For Appellant: B. Alan Seidler, Nyack, N.Y.
For Appellee: Elaine D. Banar, Assistant United States Attorney, Eastern Districtof New York (Roslynn R. Mauskopf, United States Attorney, on the brief; David C. James, Assistant United States Attorney, of counsel), New York, N.Y.
Appeal from the United States District Court
for the Eastern District of New York (John Gleeson, Judge).
AFTER SUBMISSION AND UPON DUE CONSIDERATION,
IT IS HEREBY ORDERED, ADJUDGED AND DECREED that the judgment
of the District Court is hereby AFFIRMED.
DefendantAppellant Fred Rojas ("Rojas") appeals from a July 15, 2002 judgment of the District Court denying Rojas's motion to correct his PreSentence Report ("PSR") (Gleeson, Judge). Rojas brought his motion under Fed. R. Crim. P. 36, requesting that his PSR be altered to reflect that he is a "national" of the United States, not an "alien." Rojas does not claim that the alleged defect in classification had any effect on his sentence calculation. Rather, he requests this relief so that prison officials will alter his classification level in order that he may take advantage of various prison drug programs and other benefits, including "camp," "halfway house," and a oneyear sentence credit for completing 500 hours of narcotics counseling.
Rojas is not currently a citizen of the United States. He was a resident alien in March 1994 when he applied for citizenship. In September 1995, Rojas's application was approved by an INS District Director, but he claims he did not receive notice of the approval. In January 1996, Rojas pleaded guilty to one count of conspiracy to distribute and possess with the intent to distribute cocaine base in violation of 21 U.S.C. §§ 846 & 841(b)(1)(A). As part of his plea agreement, Rojas waived the right to appeal his sentence. In August 1996, Rojas was sentenced to 130 months' imprisonment and five years' supervised release. Subsequently, in May 1997, Rojas's citizenship application was denied.
In January 2002, Rojas brought the present motion seeking to "correct" his PSR to reflect that he is a national. Rojas's theory is that by applying for citizenship, he has demonstrated compelling evidence of a permanent allegiance to the United States. In denying Rojas's motion, the District Court concluded that "putting aside the procedural defects in Rojas's motion," the application fails on the merits because "the narrow status of [a] noncitizen [who can qualify as a national] does not include noncitizens who, after being convicted of narcotics trafficking, profess a subjective permanent allegiance to the United States." 1 We affirm the District Court's dismissal of Rojas's motion on procedural grounds, without reaching the merits of Rojas's claim that he is a national.
First, despite the fact that Rojas's PSR categorized him as an "alien," counsel made no objection to this designation at sentencing. Rojas thereby waived any right to object to the PSR in further proceedings. See, e.g., United States v. Diaz, 176 F.3d 52, 117 (2d Cir.) ("In order to preserve an issue for appeal, a defendant must either object to the presentence report or . . . raise the objection at the time of sentencing." (internal quotation marks omitted)), cert. denied, 528 U.S. 875 (1999); United States v. Borst, 62 F.3d 43, 47 (2d Cir. 1995). Nor does the plain error doctrine require relief. Cf. Diaz, 176 F.3d at 118 (where alleged error had no effect on defendant's Guidelines range, no manifest injustice existed). Although Rojas claimed in his motion that he had informed the probation department that he is a national, but was "apparently . . . ignored," counsel stated at sentencing that he had reviewed the PSR personally and "on a number of occasions with Mr. Rojas." Rojas also indicated that he had read the PSR. We note also that while Rojas claims that he did not receive notice that the application was initially approved, his theory of "nationality" is based primarily on his completion of the application, not on the fact that the application was granted. Rojas was fully capable of arguing that theory to the District Court at the time of sentencing.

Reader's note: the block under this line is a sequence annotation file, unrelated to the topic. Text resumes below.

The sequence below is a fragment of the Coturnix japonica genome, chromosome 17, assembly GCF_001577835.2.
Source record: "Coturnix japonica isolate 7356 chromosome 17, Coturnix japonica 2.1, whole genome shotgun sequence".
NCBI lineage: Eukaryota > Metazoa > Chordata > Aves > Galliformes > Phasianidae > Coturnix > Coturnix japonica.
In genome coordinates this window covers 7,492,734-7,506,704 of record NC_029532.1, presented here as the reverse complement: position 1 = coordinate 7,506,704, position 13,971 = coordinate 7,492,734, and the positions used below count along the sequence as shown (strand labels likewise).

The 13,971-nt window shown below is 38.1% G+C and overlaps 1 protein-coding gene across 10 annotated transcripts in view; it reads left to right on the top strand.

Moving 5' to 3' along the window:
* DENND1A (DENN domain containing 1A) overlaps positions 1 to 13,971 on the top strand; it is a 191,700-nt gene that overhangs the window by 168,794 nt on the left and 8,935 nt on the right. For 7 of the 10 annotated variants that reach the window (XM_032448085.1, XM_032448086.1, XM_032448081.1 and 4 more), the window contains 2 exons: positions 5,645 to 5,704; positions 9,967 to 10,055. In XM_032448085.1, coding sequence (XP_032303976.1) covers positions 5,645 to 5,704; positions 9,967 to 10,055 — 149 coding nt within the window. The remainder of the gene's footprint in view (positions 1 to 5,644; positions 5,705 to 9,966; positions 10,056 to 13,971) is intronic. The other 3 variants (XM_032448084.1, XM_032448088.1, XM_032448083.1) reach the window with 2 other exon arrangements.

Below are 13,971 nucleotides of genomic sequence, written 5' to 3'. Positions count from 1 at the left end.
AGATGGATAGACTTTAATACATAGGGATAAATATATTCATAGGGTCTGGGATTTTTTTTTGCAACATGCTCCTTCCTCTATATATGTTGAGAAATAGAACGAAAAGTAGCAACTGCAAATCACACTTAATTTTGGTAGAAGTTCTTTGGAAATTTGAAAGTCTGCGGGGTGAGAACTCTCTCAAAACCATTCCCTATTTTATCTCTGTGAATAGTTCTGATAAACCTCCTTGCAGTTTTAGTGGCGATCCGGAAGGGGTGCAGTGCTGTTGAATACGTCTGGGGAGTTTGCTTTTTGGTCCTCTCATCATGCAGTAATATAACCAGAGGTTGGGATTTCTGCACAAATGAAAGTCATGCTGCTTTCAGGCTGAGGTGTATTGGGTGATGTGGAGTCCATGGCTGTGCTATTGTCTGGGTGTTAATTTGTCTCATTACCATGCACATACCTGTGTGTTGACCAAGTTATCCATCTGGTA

Second, Fed. R. Crim. P. 36 is not a proper vehicle for Rojas's motion. Rule 36, as recently amended, provides: "After giving notice it considers appropriate, the court may at any time correct a clerical error in a judgment, order, or other part of the record, or correct an error in the record arising from oversight or omission." Fed. R. Crim. P. 36 (amended Dec. 1, 2002). "Rule 36 covers only minor, uncontroversial errors . . . [and not] an error of law." United States v. Werber, 51 F.3d 342, 34748 (2d Cir. 1995). Further, "a clerical error must not be one of judgment or even of misidentification, but merely of recitation, of the sort that a clerk or amanuensis might commit, mechanical in nature." United States v. Burd, 86 F.3d 285, 288 (2d Cir. 1996) (internal quotation marks omitted). Were Rojas's citizenship status undisputed, Rule 36 might have been an appropriate means for the District Court to correct the PSR. However, Rojas's claim that he is a national is based on completion of a citizenship application that has now been denied, and Rojas is currently serving a sentence for a narcotics conviction. His claim involves more than the "mechanical" correction of a clerical error.
For the reasons set forth above, the judgment
of the District Court is hereby AFFIRMED.
---- Begin EndNotes ----
1 The government
concedes that the District Court "misapprehended" the
timing of Rojas's expression of allegiance. Rojas's theory of
allegiance is based on his application for citizenship prior to